Thursday, May 04, 2006

San Diego ordered to take down giant cross

A cross that has stood atop a city-owned mountaintop in San Diego for decades may have to come down after a 17-year legal battle.

A federal judge moved to end a 17-year legal saga yesterday by ordering the city of San Diego to remove the Mount Soledad cross from city property within 90 days or be fined $5,000 a day.

“It is now time, and perhaps long overdue, for this Court to enforce its initial permanent injunction forbidding the presence of the Mount Soledad Cross on City property,” U.S. District Judge Gordon Thompson Jr. said.

The 29-foot cross was dedicated in 1954 at the site of a Korean War memorial. A resident sued in 1989 to have it removed. Several attempts to transfer the land under the cross to private groups have been disallowed. So now the cross will likely be moved to nearby private land.

The mayor of San Diego has indicated a willingness to continue fighting the case, but the city is strapped for cash and can ill-afford the fines.

This has become a cause celebre for conservative groups, in part because the original plaintiff was an atheist, and he received assistance from the ACLU. But the legal reasoning seems very clear:

In his ruling, Thompson said he has spent years hearing arguments over the cross, as have other courts.

“Consistently, every court that has addressed the issue has ruled that the presence of the Latin cross on Mount Soledad, land which is owned by the city of San Diego . . . violates Article I Section 4 of the California Constitution,” he said in his order.

I'm not the sort to get all offended by a giant cross overlooking a city -- I actually think the big statue of Jesus that overlooks Rio de Janeiro is pretty cool. But this is about the law, not my personal lack of offense. And the law makes sense. It is wrong for our government to have a cross represent all Korean War vets, as if they were all Christian or even believers. And it is wrong to use city property to promote one religion above all others.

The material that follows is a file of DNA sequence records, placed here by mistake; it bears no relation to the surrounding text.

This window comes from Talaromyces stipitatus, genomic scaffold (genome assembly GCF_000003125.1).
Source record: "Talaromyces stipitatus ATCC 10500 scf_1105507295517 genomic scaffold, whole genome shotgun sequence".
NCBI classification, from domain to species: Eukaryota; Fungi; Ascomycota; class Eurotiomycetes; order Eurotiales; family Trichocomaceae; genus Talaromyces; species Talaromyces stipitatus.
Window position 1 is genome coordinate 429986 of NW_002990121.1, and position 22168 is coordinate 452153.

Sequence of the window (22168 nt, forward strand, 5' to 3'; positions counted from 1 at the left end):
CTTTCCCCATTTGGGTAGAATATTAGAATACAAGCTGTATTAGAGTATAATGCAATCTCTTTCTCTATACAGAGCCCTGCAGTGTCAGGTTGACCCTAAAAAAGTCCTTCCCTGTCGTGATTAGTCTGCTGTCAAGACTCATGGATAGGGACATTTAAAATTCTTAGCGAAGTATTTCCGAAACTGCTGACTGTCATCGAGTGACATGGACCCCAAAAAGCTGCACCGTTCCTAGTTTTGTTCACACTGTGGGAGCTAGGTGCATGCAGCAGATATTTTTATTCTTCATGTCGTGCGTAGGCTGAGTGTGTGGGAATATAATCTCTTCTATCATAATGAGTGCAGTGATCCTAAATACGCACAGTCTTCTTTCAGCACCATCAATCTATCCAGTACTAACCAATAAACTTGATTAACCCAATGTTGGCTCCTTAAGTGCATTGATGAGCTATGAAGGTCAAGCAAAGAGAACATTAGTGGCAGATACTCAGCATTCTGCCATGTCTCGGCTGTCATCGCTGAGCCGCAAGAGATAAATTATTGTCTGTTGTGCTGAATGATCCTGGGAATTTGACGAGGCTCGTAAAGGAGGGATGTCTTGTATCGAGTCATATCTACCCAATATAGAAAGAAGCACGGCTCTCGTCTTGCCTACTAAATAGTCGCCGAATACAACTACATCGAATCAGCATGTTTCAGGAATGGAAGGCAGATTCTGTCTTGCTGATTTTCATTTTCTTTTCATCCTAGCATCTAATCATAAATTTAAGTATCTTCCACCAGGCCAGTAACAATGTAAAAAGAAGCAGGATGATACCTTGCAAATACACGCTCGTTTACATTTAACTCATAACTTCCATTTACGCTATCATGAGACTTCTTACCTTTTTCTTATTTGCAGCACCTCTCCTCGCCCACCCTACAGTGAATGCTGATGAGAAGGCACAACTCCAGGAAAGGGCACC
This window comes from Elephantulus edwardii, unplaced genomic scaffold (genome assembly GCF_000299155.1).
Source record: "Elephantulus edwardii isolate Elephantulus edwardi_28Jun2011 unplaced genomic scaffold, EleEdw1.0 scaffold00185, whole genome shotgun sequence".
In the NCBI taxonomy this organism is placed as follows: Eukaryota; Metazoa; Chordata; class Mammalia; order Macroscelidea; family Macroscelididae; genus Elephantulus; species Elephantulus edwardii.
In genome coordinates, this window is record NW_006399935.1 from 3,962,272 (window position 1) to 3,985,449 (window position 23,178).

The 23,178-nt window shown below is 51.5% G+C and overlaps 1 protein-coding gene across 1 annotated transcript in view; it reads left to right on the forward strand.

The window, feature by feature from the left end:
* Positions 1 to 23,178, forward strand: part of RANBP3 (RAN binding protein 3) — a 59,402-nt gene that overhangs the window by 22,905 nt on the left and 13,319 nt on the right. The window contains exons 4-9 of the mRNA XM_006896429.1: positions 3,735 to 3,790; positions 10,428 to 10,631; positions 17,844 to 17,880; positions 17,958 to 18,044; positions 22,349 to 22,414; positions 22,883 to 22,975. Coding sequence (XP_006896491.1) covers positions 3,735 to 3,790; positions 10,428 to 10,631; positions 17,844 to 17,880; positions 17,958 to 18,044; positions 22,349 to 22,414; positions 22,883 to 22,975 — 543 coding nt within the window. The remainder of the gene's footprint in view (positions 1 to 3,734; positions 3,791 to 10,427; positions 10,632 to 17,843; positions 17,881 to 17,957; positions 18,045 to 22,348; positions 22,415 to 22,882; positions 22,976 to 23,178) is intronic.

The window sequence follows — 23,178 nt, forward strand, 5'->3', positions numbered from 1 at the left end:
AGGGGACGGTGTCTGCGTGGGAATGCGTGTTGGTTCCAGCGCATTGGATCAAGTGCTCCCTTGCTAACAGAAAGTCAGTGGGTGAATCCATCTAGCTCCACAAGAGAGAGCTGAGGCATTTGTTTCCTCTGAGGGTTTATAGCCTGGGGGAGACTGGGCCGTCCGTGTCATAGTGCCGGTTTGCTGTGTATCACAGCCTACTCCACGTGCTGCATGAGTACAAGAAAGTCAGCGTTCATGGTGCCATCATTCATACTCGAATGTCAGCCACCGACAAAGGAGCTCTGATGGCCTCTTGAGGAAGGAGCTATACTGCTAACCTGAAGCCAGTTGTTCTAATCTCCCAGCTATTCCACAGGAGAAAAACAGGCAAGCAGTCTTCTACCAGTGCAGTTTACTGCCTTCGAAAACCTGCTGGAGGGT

One could argue that the cross has historic significance. After all, we wouldn't move the cross if it was hundreds of years old. Southwestern states operate old Spanish missions as historic sites, for example, and the religious symbols are part of the presentation.

But presenting religion in a historic context is clearly distinct from promoting it. More to the point, the San Diego cross has scant historic value, being less than 60 years old. That is not enough to overcome the importance of the government being seen as neutral on belief -- and nonbelief.

The solution is simple, and has already been planned: move the cross to nearby public land. The cross is preserved and it is still highly visible. But you will no longer have one religion using the levers of governmental power to promote itself.

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Anonymous Anonymous said... long before you advocate taking "In God We Trust" off all our coin and paper money? How long before a Presidential swearing-in ceremony is prohibited from placing the hand on the Bible? How long before a President can no longer say, "God Bless America?" How long before we are prohibited from placing the big traditional Christmas tree on the White House lawn?

It's beginning to feel a bit like early pre-Nazi Germany.

5/11/2006 9:13 PM  
Blogger Sean Aqui said...

Considering that "In God we Trust" was only added in 1957, I don't see what's so sacred about it, pardon the pun.

Presidents being sworn in should be able to use any object they want; it's none of my business.

Anyone, president or not, can invoke God whenever they want. That is their right as a private citizen.

The Christmas tree on the White House lawn? I'm not going to be the one to demand it be taken down. But I'm also not going to step up and defend it if someone complains. I'll just point out how there are far more important things to be worried about.

5/11/2006 10:56 PM  

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